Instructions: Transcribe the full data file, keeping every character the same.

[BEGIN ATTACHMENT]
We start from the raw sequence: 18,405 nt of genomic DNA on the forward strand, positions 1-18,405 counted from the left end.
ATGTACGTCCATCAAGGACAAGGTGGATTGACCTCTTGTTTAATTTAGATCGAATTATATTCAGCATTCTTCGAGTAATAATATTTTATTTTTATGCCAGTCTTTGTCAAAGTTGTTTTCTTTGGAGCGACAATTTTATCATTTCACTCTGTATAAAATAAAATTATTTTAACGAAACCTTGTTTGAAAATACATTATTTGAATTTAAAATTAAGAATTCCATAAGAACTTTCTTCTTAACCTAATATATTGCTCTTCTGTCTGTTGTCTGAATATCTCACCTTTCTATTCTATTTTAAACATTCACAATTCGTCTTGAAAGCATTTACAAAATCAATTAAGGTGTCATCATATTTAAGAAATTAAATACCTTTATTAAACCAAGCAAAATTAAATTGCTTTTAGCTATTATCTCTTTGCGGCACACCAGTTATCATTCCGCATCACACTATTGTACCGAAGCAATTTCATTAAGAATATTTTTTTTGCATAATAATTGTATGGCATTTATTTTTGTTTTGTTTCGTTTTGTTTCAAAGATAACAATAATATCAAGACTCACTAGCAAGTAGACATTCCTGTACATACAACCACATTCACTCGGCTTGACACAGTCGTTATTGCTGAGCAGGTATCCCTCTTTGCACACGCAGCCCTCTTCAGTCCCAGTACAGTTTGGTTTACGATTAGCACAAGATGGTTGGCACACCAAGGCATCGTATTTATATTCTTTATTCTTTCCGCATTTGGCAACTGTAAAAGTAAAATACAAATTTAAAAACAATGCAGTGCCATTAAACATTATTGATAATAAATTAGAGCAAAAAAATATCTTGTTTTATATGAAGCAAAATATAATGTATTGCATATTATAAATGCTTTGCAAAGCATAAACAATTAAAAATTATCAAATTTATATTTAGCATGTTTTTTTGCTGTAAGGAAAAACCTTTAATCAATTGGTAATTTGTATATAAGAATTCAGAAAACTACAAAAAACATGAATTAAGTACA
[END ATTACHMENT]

We start from the raw sequence: 18,405 nt of genomic DNA on the forward strand, positions 1-18,405 counted from the left end.
ATGTACGTCCATCAAGGACAAGGTGGATTGACCTCTTGTTTAATTTAGATCGAATTATATTCAGCATTCTTCGAGTAATAATATTTTATTTTTATGCCAGTCTTTGTCAAAGTTGTTTTCTTTGGAGCGACAATTTTATCATTTCACTCTGTATAAAATAAAATTATTTTAACGAAACCTTGTTTGAAAATACATTATTTGAATTTAAAATTAAGAATTCCATAAGAACTTTCTTCTTAACCTAATATATTGCTCTTCTGTCTGTTGTCTGAATATCTCACCTTTCTATTCTATTTTAAACATTCACAATTCGTCTTGAAAGCATTTACAAAATCAATTAAGGTGTCATCATATTTAAGAAATTAAATACCTTTATTAAACCAAGCAAAATTAAATTGCTTTTAGCTATTATCTCTTTGCGGCACACCAGTTATCATTCCGCATCACACTATTGTACCGAAGCAATTTCATTAAGAATATTTTTTTTGCATAATAATTGTATGGCATTTATTTTTGTTTTGTTTCGTTTTGTTTCAAAGATAACAATAATATCAAGACTCACTAGCAAGTAGACATTCCTGTACATACAACCACATTCACTCGGCTTGACACAGTCGTTATTGCTGAGCAGGTATCCCTCTTTGCACACGCAGCCCTCTTCAGTCCCAGTACAGTTTGGTTTACGATTAGCACAAGATGGTTGGCACACCAAGGCATCGTATTTATATTCTTTATTCTTTCCGCATTTGGCAACTGTAAAAGTAAAATACAAATTTAAAAACAATGCAGTGCCATTAAACATTATTGATAATAAATTAGAGCAAAAAAATATCTTGTTTTATATGAAGCAAAATATAATGTATTGCATATTATAAATGCTTTGCAAAGCATAAACAATTAAAAATTATCAAATTTATATTTAGCATGTTTTTTTGCTGTAAGGAAAAACCTTTAATCAATTGGTAATTTGTATATAAGAATTCAGAAAACTACAAAAAACATGAATTAAGTACA